Insta-Killl Is Always ON

Posted: May 31, 2012 in Uncategorized

So I heard on the radio that there were two motorcycle fatalities in Iowa over the Memorial Day weekend. One was caused by a blowout on the highway, and another was as a result of a rider who “lost control” of his bike and was thrown down a ravine into a river. Without wishing to disrespect the departed, we can perhaps use their unfortunate demises to reinforce good habits for those of us who ride on.

First, the blowout. Sometimes, you just get a blowout and there isn’t much you can do about it. Preventative measures include visual inspection of tires, and checking your tire pressure often. But right now there are a lot of farm machines on Iowa’s backroads, and sharp pieces fall off of them with regularity. Avoid debris in the road like the plague. In the event of a blowout, gently close the throttle and brake on your good tire. Of course, that’s really only good advice as long as it’s your rear tire that gives out. A front-wheel blowout is tough to recover from under the best of circumstances with the best of riders. Wear your PPE to protect you if you can’t keep the bike upright.

Then the “loss of control”. Probably better termed “operator negligence”. The brief description was that the bike hit a railing and threw the rider a good distance down a ravine and into a river. I’m not saying this was indeed the case, but it sounds to me like a mis-judged corner entry speed. A lot of motorcycle deaths start out with the words “Hey, watch this!”. Of course, to be perfectly fair, most bikers are killed by negligent automobile operators who are too busy doing their makeup, sipping a latte’, and talking on the phone to actually pilot their vehicle.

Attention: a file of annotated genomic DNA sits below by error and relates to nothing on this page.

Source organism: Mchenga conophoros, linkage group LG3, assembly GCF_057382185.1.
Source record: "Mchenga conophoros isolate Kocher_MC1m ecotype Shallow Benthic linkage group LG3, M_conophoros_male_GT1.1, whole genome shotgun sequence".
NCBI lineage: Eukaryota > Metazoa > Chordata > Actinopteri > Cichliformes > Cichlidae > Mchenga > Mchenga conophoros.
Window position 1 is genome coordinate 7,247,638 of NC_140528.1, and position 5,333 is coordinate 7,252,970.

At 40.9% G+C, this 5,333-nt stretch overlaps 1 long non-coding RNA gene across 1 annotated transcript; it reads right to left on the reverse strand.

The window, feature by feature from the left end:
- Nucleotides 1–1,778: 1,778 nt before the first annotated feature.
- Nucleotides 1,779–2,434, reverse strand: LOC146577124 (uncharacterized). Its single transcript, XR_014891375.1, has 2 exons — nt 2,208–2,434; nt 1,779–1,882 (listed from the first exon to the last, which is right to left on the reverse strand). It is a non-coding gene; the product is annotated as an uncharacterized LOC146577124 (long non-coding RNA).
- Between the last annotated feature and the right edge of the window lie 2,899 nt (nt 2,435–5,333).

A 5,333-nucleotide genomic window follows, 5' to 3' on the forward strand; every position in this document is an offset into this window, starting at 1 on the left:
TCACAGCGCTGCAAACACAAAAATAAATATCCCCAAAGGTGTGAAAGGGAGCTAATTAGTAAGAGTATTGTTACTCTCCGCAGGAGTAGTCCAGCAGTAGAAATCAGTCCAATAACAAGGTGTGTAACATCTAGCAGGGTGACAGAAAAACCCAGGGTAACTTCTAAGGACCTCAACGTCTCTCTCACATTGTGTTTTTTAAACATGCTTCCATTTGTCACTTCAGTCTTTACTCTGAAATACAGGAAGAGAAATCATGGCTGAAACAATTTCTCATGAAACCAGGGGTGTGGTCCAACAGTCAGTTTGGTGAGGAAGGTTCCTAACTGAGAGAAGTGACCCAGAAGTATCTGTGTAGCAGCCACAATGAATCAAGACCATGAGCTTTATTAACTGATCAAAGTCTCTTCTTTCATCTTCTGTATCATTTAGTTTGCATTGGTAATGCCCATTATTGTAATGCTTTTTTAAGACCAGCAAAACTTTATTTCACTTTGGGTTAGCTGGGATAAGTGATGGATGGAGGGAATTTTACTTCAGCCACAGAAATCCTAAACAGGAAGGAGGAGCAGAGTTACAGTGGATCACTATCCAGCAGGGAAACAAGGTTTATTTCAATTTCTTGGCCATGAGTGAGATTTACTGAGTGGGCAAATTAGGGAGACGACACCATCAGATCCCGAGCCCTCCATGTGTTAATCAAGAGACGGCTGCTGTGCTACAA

The coolest thing about riding is the visceral experience of nothing between you and the road, the awesomeness of perfectly judging corner entry, and enjoying the quick reflexes of a bike. However, the most dangerous thing about riding is that whole “nothing between you and the road” thing. If you want to live to be an old, greybeard rider, you need to do your maintenance, train, ride responsibly, and wear PPE. Riding on a bike is like playing Call of Duty with Insta-Kill always on. Ride hard, but ride safe!

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